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Hampshire scientists launch dementia study
Hampshire scientists are to launch a major study of little-known proteins they believe are a contributing factor to diseases such as dementia and multiple sclerosis.
The team of biologists at the University of Portsmouth have been awarded £600,000 to research the impact on the ageing of the brain and cognitive decline.
The study will focus on a protein known as Kir4.1 which is a key element in controlling special cells in the brain and spinal cord which form myelin, a substance which insulates the brain's wiring.
They discovered that the protein is critical in ensuring these cells, known as oligodendrocytes, function well.
The researchers already know that myelin acts as the insulating layer around nerve cells and is essential for rapid conduction of information and when it is damaged this interferes with messages between the brain and other parts of the body.
They are also researching another protein called Gas6 which they have discovered can stimulate oligodendrocyte production and survival.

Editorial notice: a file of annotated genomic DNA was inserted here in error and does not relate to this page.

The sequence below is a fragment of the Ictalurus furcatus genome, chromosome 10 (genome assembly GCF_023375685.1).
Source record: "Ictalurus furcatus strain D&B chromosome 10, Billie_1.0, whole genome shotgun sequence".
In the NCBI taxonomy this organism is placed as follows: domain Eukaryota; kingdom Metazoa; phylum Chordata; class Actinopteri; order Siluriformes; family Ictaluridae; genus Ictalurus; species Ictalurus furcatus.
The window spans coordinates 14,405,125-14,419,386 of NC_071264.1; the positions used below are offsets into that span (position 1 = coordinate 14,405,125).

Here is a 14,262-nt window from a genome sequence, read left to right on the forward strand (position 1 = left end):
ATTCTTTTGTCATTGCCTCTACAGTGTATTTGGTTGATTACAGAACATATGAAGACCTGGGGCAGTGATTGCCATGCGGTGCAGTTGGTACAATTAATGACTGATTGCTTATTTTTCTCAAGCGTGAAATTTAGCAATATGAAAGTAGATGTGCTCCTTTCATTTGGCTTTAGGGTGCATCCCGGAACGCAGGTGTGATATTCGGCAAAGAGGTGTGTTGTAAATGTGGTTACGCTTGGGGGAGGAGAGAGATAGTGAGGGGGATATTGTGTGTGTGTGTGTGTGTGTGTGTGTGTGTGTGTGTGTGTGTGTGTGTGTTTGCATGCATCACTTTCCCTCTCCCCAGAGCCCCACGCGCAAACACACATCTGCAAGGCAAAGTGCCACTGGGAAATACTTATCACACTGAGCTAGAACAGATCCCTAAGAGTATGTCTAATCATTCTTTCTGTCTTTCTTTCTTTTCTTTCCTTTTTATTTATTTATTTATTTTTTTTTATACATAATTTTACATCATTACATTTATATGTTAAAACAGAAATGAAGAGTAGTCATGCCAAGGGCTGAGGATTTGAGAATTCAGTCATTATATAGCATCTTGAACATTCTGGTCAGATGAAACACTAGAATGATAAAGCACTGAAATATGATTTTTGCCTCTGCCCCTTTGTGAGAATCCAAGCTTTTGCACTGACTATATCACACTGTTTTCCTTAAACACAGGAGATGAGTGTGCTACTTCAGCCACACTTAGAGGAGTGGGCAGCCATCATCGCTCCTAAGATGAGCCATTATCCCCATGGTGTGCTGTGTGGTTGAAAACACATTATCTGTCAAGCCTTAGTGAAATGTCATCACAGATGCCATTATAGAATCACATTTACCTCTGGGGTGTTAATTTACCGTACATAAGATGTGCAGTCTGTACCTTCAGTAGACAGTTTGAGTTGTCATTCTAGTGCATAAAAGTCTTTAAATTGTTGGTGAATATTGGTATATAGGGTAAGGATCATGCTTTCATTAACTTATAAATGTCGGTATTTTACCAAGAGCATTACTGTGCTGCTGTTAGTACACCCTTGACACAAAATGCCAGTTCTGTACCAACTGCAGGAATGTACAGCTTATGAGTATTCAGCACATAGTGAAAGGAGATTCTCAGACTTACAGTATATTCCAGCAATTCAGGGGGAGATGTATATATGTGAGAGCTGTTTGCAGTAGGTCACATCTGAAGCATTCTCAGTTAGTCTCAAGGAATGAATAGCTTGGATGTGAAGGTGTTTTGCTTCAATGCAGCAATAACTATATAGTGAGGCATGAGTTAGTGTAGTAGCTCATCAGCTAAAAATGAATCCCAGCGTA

The team's combined research will focus on signals in the brain which stimulate the growth and regeneration of oligodendrocytes and myelin.
Professor Arthur Butt, from the School of Pharmacy and Biomedical Sciences, said: ''These cells in the brain are generated at birth and during the first years of development.
''But they continue to be generated in the adult brain and are important for replacing cells lost during the normal ageing process.
''We think that the brain slows down its production of these cells as it ages and this decreases the rate at which the brain repairs its white matter - important for cognitive function.
''The area of the brain known as the hippocampus, important for storing memory, is also affected.
''Through investigating the signals used by the brain to control these functions we hope to gain further insight into the ageing brain and better understand diseases such as Alzheimer's and dementia.''
The research, funded by the Biotechnology and Biological Sciences Research Council (BBSRC) and the Multiple Sclerosis (MS) Society, will start later this year and take three years to complete.
The scientists hope the results could be used to develop experimental treatments for diseases of the brain and MS, and also contribute to future diagnostic tools for clinicians to predict Alzheimer's and dementia.
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